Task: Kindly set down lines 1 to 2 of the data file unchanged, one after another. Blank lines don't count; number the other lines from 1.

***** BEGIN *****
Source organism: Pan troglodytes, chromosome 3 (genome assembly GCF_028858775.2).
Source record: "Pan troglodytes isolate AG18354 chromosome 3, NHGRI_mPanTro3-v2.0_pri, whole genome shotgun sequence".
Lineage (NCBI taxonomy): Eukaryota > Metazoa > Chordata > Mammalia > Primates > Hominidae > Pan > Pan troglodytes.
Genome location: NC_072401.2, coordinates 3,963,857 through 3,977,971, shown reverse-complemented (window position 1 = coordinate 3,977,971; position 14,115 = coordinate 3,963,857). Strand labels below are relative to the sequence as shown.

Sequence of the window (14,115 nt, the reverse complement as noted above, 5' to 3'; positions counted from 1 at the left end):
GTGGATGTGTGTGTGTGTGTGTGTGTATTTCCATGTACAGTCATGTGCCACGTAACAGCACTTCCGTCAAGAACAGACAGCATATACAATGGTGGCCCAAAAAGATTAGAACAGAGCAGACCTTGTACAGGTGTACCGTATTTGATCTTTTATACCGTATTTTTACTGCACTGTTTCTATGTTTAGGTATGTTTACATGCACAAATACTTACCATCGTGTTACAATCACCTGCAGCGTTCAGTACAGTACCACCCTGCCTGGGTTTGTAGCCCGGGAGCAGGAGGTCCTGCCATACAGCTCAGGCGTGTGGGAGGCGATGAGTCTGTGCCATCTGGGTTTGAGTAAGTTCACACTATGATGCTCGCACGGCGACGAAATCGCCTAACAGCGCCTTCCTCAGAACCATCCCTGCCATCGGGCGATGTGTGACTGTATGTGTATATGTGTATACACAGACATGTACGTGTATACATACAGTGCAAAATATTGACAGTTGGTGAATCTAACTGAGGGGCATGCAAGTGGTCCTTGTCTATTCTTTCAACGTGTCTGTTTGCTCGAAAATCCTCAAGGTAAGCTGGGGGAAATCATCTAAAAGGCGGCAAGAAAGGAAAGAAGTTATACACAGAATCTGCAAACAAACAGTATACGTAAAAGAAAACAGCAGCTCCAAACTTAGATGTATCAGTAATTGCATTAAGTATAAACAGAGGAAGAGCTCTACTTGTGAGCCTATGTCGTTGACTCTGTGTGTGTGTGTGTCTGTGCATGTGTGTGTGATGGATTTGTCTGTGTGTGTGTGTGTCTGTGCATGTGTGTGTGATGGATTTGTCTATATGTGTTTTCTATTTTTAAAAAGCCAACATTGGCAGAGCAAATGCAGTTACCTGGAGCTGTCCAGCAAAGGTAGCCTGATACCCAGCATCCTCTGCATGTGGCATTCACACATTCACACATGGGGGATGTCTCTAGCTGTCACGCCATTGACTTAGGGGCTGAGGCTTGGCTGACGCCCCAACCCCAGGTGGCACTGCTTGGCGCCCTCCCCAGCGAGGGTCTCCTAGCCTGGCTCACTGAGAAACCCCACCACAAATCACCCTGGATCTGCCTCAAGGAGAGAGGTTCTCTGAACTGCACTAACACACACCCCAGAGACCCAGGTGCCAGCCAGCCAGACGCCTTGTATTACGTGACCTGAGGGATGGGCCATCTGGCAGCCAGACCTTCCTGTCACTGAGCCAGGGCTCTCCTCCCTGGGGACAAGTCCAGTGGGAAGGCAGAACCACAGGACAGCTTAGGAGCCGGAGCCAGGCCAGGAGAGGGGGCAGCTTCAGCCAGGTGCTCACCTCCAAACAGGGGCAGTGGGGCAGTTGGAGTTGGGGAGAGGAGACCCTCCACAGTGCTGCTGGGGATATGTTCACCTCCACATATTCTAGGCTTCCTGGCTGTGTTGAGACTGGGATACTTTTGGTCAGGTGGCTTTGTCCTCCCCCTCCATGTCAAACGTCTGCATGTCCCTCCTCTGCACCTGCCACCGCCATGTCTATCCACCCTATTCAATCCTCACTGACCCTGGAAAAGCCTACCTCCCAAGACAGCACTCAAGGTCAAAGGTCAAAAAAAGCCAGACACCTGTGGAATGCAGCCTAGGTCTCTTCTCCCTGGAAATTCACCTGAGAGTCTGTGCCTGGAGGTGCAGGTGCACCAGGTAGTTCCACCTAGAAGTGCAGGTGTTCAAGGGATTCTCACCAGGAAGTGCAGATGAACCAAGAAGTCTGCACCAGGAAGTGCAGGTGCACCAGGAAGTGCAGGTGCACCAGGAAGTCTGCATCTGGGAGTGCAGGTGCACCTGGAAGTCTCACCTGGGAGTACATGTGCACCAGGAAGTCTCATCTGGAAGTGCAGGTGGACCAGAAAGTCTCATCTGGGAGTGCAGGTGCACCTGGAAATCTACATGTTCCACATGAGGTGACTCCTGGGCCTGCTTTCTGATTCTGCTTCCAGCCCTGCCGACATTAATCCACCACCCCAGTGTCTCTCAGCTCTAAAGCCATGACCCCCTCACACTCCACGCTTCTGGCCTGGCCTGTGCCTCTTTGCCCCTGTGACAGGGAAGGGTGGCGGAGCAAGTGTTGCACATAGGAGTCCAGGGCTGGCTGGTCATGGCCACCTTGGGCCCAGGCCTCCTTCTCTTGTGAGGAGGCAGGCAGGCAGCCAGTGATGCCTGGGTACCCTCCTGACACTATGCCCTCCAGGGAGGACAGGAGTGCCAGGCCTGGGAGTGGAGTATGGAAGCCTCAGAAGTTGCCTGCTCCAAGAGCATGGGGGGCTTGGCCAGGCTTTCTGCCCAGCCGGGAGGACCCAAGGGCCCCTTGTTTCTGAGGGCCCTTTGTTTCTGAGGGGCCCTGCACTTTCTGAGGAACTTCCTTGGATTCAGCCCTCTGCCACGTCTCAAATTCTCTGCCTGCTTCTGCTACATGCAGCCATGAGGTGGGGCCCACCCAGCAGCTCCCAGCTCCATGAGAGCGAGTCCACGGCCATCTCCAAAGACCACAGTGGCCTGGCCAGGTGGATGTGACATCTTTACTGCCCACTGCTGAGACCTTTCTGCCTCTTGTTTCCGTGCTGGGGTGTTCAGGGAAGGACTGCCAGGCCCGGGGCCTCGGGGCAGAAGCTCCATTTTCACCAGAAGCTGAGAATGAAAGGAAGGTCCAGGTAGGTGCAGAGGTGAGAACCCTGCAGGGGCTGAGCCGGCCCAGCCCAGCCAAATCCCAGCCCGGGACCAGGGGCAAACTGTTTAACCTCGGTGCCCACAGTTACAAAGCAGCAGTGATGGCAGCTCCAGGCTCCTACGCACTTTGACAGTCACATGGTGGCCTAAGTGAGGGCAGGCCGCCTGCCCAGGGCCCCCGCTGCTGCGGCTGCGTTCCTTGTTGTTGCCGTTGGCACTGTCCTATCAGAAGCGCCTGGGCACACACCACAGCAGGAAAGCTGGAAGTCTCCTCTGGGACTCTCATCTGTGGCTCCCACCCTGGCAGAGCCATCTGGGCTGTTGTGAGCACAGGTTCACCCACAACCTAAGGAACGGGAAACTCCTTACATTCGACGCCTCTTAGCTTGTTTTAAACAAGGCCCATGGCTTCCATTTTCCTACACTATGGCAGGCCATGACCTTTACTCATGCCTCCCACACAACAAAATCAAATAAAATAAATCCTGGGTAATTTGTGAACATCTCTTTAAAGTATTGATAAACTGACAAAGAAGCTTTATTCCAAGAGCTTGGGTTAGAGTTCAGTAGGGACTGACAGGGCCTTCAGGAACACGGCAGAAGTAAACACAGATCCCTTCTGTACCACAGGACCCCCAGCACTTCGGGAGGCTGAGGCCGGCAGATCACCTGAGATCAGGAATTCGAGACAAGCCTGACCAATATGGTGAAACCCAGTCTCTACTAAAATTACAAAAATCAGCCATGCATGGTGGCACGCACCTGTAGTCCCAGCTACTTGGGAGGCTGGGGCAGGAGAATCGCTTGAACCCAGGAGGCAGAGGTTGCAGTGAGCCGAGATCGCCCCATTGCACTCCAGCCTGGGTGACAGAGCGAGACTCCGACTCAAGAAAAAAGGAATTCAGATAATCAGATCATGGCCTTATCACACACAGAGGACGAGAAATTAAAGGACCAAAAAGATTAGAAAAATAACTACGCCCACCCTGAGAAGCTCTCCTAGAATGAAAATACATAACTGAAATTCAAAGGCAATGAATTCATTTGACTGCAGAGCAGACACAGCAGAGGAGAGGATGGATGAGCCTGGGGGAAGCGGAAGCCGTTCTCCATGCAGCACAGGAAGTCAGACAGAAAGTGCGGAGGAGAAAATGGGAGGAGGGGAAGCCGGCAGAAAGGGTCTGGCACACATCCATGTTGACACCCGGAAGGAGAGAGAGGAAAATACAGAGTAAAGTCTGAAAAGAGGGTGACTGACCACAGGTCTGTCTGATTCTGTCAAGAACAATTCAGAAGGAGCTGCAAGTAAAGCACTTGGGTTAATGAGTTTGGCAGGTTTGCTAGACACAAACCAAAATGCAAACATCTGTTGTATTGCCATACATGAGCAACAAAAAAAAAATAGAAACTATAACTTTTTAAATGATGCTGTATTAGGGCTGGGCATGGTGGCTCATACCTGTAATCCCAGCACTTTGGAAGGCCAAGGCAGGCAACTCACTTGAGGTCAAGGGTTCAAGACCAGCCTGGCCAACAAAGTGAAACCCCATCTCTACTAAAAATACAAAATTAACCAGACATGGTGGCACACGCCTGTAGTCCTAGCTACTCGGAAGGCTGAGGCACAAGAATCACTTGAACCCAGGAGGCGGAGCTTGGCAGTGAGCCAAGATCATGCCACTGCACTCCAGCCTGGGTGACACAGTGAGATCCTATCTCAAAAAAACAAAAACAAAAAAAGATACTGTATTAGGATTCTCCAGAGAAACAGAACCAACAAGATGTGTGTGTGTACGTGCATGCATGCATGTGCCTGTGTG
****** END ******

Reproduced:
Source organism: Pan troglodytes, chromosome 3 (genome assembly GCF_028858775.2).
Source record: "Pan troglodytes isolate AG18354 chromosome 3, NHGRI_mPanTro3-v2.0_pri, whole genome shotgun sequence".